Trinny Woodall uses mediation to make herself feel younger

Within five minutes of arriving at Trinny Woodall’s London offices, I’m already in the middle of a makeover.

My make-up is off – removed by the woman herself – and she’s busy telling me I should chop four inches off my dress (“that’s not a flattering place to cut off the leg”), apply eyeshadow differently (“lift and swipe to stop your eyelids looking droopy”) and why mom jeans and kitten heels have no place in anyone’s wardrobe.

Trinny, 55, is a whirlwind, as I quickly discover when we chat about beauty, make-up, fashion, social media, empowerment and a whole lot of other stuff.

She’s as upfront and honest as she was in her What Not To Wear days in the early noughties, alongside partner-in-crime Susannah Constantine. The duo became famous for their forthright approach as they doled out style advice and makeovers up and down the country.

On the show, Trinny had a gift for getting inside women’s heads, helping them believe that with the right outfit, they could take on the world.

Fast-forward nearly 20 years and it’s clear one of her biggest gifts is this natural ability to sum people up in seconds.

She genuinely wants to help people – in fact, she can’t stop herself. This is because she knows how powerful change can be in her own life.

“I had acne, and felt really ugly for many years,” she says. “I hated dating. After I got rid of it I had a new confidence.

“When I did makeovers, I could see how much the women shifted. I like seeing that shift.”

So it’s no surprise the makeover queen has now turned her attention to the transformative power of make-up with her range Trinny London. It has been a labour of love from the start. After raising £150,000 from investors, Trinny ran out of money during the research and development phase. Her solution? To sell a sizeable chunk of her wardrobe.

“This raised £80,000, which enabled me to work for another year,” she says. And her hard work paid off as the brand’s sales are up 500% in the past year.

When it comes to make-up, Trinny says less is definitely more. She recalls seeing Kylie Jenner in a restaurant in Portofino, Italy, over the summer.

“She was sitting in this beautiful restaurant wearing so much make-up. She just didn’t need it.

“I’ve just started this new thing where I go up to people in the street and re-do their make-up.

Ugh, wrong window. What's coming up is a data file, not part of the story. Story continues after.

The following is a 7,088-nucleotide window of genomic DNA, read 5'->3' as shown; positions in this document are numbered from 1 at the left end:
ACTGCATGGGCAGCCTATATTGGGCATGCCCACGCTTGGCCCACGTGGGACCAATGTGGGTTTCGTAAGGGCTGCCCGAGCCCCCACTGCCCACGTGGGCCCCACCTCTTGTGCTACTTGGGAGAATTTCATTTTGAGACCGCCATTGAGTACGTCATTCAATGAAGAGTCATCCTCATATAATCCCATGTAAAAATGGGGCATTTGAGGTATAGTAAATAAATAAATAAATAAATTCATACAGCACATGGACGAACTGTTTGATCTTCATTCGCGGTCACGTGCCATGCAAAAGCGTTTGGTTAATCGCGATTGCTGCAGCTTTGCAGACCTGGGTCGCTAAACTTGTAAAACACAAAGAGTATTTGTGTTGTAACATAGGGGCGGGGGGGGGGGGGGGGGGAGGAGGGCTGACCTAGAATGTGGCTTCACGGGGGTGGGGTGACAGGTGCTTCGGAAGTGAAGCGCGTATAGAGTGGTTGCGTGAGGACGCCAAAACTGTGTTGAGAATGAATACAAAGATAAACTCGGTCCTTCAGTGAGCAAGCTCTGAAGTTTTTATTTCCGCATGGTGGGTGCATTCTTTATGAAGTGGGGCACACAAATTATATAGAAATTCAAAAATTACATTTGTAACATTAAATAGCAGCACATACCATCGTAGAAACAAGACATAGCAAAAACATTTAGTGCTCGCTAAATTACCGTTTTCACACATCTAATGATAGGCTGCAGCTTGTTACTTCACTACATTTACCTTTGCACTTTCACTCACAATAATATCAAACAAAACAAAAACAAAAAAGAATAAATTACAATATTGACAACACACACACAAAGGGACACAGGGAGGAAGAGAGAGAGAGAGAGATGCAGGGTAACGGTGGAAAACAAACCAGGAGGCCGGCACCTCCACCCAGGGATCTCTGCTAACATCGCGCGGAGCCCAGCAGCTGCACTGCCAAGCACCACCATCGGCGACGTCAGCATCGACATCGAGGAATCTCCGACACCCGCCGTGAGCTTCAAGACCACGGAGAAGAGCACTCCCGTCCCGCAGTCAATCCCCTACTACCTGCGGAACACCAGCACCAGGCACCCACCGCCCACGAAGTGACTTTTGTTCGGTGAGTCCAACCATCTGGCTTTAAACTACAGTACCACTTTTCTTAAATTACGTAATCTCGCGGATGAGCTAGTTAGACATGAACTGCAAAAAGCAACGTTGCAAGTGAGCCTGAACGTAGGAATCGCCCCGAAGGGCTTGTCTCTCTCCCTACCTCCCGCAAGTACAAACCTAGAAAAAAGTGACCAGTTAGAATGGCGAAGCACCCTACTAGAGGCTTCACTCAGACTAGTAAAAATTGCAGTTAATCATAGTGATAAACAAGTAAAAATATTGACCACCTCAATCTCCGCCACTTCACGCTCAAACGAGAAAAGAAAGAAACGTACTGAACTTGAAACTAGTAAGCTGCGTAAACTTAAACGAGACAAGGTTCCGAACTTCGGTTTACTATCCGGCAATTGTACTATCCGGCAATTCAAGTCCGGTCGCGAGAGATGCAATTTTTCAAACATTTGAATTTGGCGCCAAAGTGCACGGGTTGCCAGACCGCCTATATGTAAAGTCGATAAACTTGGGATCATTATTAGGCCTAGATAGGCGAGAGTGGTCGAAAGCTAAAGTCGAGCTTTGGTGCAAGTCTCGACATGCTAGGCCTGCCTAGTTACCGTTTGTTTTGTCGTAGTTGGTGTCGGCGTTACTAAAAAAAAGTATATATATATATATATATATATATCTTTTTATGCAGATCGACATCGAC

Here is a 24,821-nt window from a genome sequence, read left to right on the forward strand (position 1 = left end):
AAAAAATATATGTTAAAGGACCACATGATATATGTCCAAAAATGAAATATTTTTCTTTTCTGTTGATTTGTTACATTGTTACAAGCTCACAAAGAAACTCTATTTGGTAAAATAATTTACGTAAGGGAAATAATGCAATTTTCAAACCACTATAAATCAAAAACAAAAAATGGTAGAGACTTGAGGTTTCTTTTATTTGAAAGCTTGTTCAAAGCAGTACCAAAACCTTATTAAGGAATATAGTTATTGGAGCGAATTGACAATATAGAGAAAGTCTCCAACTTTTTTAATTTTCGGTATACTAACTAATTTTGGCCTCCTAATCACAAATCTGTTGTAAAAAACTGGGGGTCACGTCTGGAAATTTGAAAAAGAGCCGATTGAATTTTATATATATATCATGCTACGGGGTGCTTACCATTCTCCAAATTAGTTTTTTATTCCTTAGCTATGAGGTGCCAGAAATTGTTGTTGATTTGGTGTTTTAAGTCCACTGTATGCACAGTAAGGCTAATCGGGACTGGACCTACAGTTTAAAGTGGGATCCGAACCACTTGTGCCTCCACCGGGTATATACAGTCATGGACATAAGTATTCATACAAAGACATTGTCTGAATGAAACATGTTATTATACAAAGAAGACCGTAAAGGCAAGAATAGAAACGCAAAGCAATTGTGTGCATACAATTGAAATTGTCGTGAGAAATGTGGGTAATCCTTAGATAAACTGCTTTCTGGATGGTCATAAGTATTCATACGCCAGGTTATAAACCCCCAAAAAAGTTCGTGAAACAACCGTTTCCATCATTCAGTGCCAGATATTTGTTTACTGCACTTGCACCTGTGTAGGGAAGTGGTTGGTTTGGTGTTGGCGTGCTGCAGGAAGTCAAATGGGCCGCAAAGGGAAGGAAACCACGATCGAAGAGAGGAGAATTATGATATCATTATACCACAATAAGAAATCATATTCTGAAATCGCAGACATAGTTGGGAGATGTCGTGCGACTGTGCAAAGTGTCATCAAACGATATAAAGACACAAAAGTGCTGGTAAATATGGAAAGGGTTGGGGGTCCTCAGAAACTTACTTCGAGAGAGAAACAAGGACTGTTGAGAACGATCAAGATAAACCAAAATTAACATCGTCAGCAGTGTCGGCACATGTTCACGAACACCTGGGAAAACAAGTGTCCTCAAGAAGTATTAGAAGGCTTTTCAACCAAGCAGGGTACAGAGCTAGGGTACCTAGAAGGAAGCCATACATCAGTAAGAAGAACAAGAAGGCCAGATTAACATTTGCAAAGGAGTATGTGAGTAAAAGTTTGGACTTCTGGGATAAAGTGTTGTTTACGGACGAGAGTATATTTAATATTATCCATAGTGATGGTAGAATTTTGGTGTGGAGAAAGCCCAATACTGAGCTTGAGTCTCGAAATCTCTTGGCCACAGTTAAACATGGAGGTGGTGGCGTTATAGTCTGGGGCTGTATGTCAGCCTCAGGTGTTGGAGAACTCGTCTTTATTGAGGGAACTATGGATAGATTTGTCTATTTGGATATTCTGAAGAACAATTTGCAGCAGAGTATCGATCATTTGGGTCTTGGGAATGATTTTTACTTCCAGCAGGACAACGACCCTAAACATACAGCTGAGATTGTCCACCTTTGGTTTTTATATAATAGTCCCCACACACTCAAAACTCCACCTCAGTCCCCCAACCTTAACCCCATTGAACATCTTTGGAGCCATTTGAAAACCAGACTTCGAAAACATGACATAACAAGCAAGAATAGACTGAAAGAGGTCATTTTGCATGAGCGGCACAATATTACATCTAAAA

“Women tend to use foundation as armour. I want to give them the opportunity to see something different, which will empower them.”

She is just as opinionated about fashion as ever and admits to being something of a control freak about her own look.

“Some stylists over the years may have had some not very nice things to say about me,” she laughs. “It’s hard when I go on a shoot, and someone thinks they know how to dress me. I can’t let go of what I know really works.”

But she is more than happy to laugh at her own style mistakes. Yes, she regrets the too-short short skirts, the orange fake tan and the poker-straight ironed hair of her younger years.

Throughout our chat, Trinny has been busy directing her make-up artist to do my make-up.

The end result is fantastic – she really has knocked years off me.

I ask Trinny how she feels about getting older, saying a lot of my friends say they now feel invisible.

She tackles this subject in her typical no-nonsense style. “Feeling old is about what’s going on inside your head,” she says. “If one week you suddenly don’t feel good in something, or no longer feel attractive, it’s not real. Nothing has changed outwardly in seven days.

“Rather than worrying, ask yourself how you can shift gear. I use guided meditation. It’s about resetting yourself internally.”

For Trinny, it’s all about confidence.

“Walking into a room with real presence is something we should all be able to do until we die,” she says. “And what do you need to get that? Well, the right clothes are a good start. It’s about that that first impression. And finding your style allows you to do that.”

And with that, she’s done. I take one last look at my glowing skin and head for the door, determined to take my new-found sense of presence with me

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